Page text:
Thirty days after he quit his job as Hong Kong’s financial chief on Dec. 12, John Tsang is still waiting for a response from Beijing.
His resignation, which is meant to clear the way for his bid for the city’s top job, remains pending, and it appears the mandarins in Zhongnanhai simply don’t give a hoot.
Perhaps he himself didn’t envisage such an embarrassing, if unexplained, delay, but he is certainly becoming the city’s laughing stock.
After all, he has dropped all the hints that he wanted to become the next chief executive, and he never received any plain signal from officials in Beijing that they had some reservations.
In short, he has become the personification of what is ridiculous about a system that supposedly grants the territory a “high degree of autonomy” yet requires an official like him to secure an imperial consent even if he just wants to leave.
And, should the overlords do nothing and remain mum, as they are doing now, there’s really nothing he can do other than stay put.
There’s no clause in the Basic Law stating that resignation by an official in the special administrative region is subject to Beijing’s approval.
Local laws bar incumbent officials from running without resigning first, but a government job is like any other job: you give a 30-day notice and then you’re free to go.
So, Mr. Tsang, what are you waiting for? That’s the question of retired judge Woo Kwok-hing, who was the first to throw his hat into the ring.
Beijing’s inaction has also highlighted Tsang’s profound cowardice, which could be said of any official in the face of the subtlest threat or bullying from the north.
Popularity polls may show him leading the race among declared and likely CE candidates.
But he owes much of his popularity to the fact that he didn’t have to handle any hot potatoes as the financial chief.
And despite his benign image, there is no guarantee he can handle a prickly conundrum or crisis situation any better than Leung Chun-ying.
Rumors started to fly earlier this week that Chief Secretary Carrie Lam would also resign this Thursday to kickstart her own election campaign.
Beijing’s approval of her resignation – and the timing of such an approval in relation to its action on Tsang’s resignation – would give a clear indication of its preference.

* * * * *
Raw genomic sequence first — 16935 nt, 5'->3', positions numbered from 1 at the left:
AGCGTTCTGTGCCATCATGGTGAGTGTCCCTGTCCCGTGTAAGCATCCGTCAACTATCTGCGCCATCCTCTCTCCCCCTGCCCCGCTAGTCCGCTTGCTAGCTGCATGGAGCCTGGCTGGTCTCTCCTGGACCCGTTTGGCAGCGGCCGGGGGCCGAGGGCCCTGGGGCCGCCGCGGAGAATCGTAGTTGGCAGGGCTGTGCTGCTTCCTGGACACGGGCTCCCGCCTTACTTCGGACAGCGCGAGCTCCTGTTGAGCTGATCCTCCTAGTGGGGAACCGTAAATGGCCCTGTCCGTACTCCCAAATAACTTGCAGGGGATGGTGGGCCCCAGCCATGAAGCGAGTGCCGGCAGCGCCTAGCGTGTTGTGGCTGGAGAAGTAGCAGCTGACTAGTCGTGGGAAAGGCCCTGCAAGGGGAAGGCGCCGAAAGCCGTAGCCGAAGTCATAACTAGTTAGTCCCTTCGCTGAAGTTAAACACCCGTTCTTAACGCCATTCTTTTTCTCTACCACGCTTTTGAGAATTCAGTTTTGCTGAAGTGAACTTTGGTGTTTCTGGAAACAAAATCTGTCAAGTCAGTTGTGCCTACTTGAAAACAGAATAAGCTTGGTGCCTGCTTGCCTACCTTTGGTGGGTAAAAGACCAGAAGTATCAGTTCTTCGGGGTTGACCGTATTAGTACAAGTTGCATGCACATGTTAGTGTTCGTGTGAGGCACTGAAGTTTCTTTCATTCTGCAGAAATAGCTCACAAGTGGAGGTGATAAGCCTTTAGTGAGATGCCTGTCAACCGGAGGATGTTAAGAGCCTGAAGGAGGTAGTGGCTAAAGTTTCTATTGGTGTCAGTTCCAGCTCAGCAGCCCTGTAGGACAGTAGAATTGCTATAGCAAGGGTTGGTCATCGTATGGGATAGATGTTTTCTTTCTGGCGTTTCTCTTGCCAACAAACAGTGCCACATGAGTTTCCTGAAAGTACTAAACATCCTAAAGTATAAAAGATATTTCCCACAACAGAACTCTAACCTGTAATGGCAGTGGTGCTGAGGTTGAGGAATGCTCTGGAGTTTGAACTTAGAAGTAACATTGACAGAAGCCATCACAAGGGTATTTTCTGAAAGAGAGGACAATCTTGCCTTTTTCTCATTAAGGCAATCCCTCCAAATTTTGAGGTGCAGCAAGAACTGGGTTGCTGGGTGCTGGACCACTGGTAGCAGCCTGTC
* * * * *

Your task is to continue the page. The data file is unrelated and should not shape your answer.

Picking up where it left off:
We stand by our view that Tsang is but an also-ran even if he can enter the race as Beijing doesn’t trust him as much as Lam, and ousting Leung – under the pretext of Leung’s care for his family – does not mean Beijing has made a radical, if conciliatory, change in its Hong Kong policy.
Lam has been running her campaign without announcing it, and attending a high-profile banquet hosted by the city’s fat cats last weekend is just one example of it.
Having inherited CY Leung’s base, Lam is now focusing on consolidating her support in the business sector, where not a few bigwigs who used to side with Tsang are now wondering what went wrong with Mr. Pringles’ ties with Beijing.
Many of them have essentially grasped Beijing’s sentiments and are now rushing to buy “political insurance” by jumping to Lam’s camp. Anyway, business people are business people.
And, if you think the controversy over the Palace Museum in West Kowloon is hurting Lam’s chances in the election, you are woefully wrong.
In a “small circle election”, what ordinary Hongkongers say or think about the raging issues of the day or how they feel about a particular candidate is the last thing that matters.
And quite contrary to the public view, her handling of the whole matter, “brave and decisive” in her own words, may be earning her some extra points in Beijing.
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